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Lesbian Books for Spring: More Than 150 Fascinating Finds

(page 8 of 17)

 Nonfiction, Essays and Theory 

   The Ethical Slut:  A Practical Guide to Polyamory, Open Relationships & Other Adventures, Dossie Easton and Janet W. Hardy (Ten Speed Press)

With a combined 50 years of experience advising people on the ins and outs of polyamory, the authors of this second updated edition of the 12-year old classic argue that traditional marriage is an outdated concept based on the belief that there isn’t enough love and sex to go around. Ethical sluts, according to the authors, believe there’s nothing wrong with sex or pleasure; and no one else should decide whom you can love. The Ethical Slut, the inspiration for a play and upcoming film, provides how-to for resolving conflict, respecting boundaries, raising children, opening an existing relationship and breaking up.

The Constant Rider Omnibus:  Stories From The Public Transportation Front, Kate Lopresti (Microcosm Publishing)

Portland, Oregon writer Kate Lopresti is the editor/author behind the award nominated ‘zine Constant Rider, in which she shares her weird and funny experiences on public buses and trains. This is an expanded, second edition of the collection (the first was self- published) and features comics, book reviews, tips and profiles of Portland politicians.

If I Could Write This in Fire, Michelle Cliff (University of MN)

This new collection of essays by the acclaimed Jamaican-American writer (and partner of Adrienne Rich) is a powerful meditation on a life led at the intersections of national, ethnic, and sexual boundaries. Born in British-ruled Jamaica, Cliff has written frequently on postcolonial identity, but her new book is a startlingly personal approach to history’s violence through her experiences living in Jamaica, England and the United States. “There is no map,” Cliff writes, to “The terrain of my girlhood”; If I Could Write This traces a path through that terrain by “mixing in the forms taught us, undermining the oppressor’s language and co-opting, or corrupting, his style,” depicting personal fragmentation by fraying language’s edges.

3 Who’s Been Sleeping in Your Head? The Secret World of Sexual Fantasies, Brett Kahr (Basic Books)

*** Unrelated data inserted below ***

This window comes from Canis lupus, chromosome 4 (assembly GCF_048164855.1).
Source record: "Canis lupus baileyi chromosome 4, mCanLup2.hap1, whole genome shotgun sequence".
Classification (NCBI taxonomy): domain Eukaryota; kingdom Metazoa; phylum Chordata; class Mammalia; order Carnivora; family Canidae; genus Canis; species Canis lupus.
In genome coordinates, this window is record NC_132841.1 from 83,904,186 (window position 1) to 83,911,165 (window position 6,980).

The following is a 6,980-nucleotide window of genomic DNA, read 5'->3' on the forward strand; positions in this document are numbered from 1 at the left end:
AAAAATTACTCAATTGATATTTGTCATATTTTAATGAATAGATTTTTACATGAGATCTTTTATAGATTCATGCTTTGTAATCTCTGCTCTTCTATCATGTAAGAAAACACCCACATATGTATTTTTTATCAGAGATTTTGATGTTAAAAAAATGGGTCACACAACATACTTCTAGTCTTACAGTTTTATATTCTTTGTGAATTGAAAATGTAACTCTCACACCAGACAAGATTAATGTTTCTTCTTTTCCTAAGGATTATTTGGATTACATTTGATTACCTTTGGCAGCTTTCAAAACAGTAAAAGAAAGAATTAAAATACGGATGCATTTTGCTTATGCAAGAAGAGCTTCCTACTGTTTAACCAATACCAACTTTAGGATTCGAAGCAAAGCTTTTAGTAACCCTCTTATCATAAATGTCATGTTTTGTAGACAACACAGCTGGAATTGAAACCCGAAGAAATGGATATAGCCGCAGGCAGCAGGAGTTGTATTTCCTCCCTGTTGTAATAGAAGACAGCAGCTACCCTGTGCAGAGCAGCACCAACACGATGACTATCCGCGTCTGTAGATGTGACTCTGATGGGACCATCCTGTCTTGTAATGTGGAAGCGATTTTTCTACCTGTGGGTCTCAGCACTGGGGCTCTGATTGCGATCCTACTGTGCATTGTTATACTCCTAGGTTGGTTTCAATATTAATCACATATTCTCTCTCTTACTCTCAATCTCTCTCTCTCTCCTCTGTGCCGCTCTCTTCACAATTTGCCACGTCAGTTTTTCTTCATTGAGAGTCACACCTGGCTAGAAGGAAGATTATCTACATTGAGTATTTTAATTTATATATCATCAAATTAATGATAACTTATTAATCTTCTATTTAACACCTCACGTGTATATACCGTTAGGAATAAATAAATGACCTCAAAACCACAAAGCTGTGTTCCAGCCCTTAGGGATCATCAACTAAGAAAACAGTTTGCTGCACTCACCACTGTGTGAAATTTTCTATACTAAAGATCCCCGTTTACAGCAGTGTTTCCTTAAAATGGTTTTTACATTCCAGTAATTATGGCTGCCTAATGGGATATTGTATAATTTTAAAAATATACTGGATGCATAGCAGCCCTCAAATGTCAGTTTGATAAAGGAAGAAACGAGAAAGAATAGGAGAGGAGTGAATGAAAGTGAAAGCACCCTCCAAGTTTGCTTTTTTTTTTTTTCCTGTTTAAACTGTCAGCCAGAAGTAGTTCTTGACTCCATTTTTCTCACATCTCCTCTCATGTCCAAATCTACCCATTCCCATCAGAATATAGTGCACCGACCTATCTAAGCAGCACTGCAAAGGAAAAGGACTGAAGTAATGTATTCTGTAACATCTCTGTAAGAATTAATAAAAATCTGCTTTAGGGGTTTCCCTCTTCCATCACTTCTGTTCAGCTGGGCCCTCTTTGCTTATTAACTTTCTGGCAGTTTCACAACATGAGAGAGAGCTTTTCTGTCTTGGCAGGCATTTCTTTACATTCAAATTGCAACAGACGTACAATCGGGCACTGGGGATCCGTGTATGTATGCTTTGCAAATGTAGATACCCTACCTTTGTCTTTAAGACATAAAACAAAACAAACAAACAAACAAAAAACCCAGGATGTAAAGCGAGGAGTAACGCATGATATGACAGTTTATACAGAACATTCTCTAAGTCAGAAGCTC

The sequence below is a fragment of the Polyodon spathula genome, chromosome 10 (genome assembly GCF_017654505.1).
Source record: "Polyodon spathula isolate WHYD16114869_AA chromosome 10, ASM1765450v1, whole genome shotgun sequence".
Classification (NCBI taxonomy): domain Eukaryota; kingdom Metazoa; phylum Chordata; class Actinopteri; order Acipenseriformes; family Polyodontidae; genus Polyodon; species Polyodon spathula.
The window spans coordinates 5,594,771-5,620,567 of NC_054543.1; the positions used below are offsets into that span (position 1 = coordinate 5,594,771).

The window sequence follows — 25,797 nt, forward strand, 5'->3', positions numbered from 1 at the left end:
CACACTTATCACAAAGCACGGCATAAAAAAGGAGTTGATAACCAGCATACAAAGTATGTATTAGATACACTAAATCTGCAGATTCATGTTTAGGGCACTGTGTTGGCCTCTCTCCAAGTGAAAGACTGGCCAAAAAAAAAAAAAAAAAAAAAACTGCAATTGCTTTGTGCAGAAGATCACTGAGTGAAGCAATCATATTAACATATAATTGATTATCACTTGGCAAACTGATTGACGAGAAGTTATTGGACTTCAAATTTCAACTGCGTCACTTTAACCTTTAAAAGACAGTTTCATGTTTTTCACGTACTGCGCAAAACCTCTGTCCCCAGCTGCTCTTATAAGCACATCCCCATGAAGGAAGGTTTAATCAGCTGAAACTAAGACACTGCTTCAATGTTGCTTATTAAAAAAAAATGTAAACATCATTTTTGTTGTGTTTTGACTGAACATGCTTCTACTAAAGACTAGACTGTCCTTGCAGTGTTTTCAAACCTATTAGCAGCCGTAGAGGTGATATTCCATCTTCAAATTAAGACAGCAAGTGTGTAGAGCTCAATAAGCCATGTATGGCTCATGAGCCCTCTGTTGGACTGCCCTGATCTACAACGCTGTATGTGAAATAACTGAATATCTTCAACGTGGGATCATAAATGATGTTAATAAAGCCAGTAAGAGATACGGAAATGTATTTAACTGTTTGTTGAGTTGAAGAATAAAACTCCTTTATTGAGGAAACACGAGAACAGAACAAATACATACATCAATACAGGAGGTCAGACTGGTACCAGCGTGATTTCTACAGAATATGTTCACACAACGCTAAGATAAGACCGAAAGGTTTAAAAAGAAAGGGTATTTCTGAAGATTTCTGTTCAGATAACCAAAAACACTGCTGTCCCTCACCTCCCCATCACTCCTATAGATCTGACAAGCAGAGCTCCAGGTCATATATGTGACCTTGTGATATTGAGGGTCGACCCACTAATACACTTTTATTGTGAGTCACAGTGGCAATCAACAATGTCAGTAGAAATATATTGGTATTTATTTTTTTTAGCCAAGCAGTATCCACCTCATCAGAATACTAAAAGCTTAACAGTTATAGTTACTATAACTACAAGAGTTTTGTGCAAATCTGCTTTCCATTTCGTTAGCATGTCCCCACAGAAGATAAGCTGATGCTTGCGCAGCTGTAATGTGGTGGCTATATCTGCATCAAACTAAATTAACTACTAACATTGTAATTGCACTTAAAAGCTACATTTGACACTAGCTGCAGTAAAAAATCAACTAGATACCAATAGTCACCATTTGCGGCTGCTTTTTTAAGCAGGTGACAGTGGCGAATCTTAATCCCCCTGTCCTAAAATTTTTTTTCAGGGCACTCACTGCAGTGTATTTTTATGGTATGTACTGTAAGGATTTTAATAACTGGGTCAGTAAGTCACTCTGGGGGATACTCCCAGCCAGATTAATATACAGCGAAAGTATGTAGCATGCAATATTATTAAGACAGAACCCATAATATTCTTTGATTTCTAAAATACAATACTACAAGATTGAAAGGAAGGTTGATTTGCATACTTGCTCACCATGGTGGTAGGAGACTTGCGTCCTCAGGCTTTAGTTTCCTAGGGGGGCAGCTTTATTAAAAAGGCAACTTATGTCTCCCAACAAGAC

Based on the largest-ever survey of sexual fantasies, this book offers an anatomy lesson on sexual desire that reveals that sex fantasies often rise from childhood experiences and later exert a powerful impact on adult emotions, behavior and relationships. Kahr doesn’t shy away from queer content.

Amalgamation Schemes:  Antiblackness and the Critique of Multiracialism, Jared Sexton (University of Minnesota Press)

In this academic analysis, Sexton argues the multiracialism—once heralded as the answer to racial conflict—actually stems from conservative forces determined to undo the gains of the modern civil rights movement and destroy black and feminist politics. Sexton maintains that multiracialism reinforces both antiblackness and normative sexuality prescripts; and he demonstrates the relationship between racial and sexual politics in the modern multiracial consciousness. 

The Witch’s Flight:  The Cinematic, the Black Femme, and the Image of Common Sense, Kara Keeling (Duke University Press)

Expanding on Gilles Deleuze’s notion that cinema produces social reality, Keeling examines black visual culture and describes how the cinematic frames racism, homophobia and misogyny—and denies viewers certain images and ways of knowing. Part of the Perverse Modernities series edited by Judith Halberstam and Lisa Lowe.

Global Bollywood:  Travels of Hindi Song and Dance, Sangita Gopal and Sujata Moorti, Editors (University of Minnesota Press)

This academic multidisciplinary collection examines the globalization of Bollywood music, highlighting the global, cultural influence of Hindi film music.

Girls Who Like Boys Who Like Boys:  True Tales of Friendship Between Straight Women and Gay Men, Melissa de la Cruz and Tom Dolby, Editors (Plume)

Collection of essays delves into the heart these cross-sexuality friendships. It includes pieces by Sex and the City writer Cindy Chupack, Barneys creative director Simon Doonan and novelist Gigi Levangie Grazer (The Starter Wife). 

“Lesbians” in East Asia:  Diversity, Identities, and Resistance, Diana Khor and Saori Kamano Editors (Harrington Park Press)

Simultaneously published as Journal of Lesbian Studies, Volume 10 No. 3/4 in 2006, this collection examines research about lesbians in China, Hong Kong, Korea, and Japan from academics and activists who know them best (many of whom haven’t been published in English). Emphasis is on areas of connection and cooperation across cultures within East Asia. 

Are Girls Necessary?, Julie Abraham (University of Minnesota Press)

In this work Abraham, author of Metropolitan Lovers: The Homosexuality of Cities analyzes lesbian writing from those dismissed as pulp to literary geniuses of Gertrude Stein and Virginia Woolf and examines how writers constructed new lesbian narratives. 

Red Light Women of the Rocky Mountains, Jan MacKell (University of New Mexico Press)

Historian MacKell explores the history of prostitution in the Rocky Mountain states in this exhaustive tome that illustrates why women were drawn (or forced) into the life, as well as what their lives were like in and after their red light days. Includes black and white photos including of the hot butchy Laura Bullion, who dressed in men’s clothes and ran with the robbing Wild Bunch.

Women in Science:  A Social and Cultural History, Ruth Watts (Routledge)

Condensing case studies, biographies and historical accounts, Watts provides a interdisciplinary examination of science, gender and race; and reveals the impact of women on science and the scientific community. 

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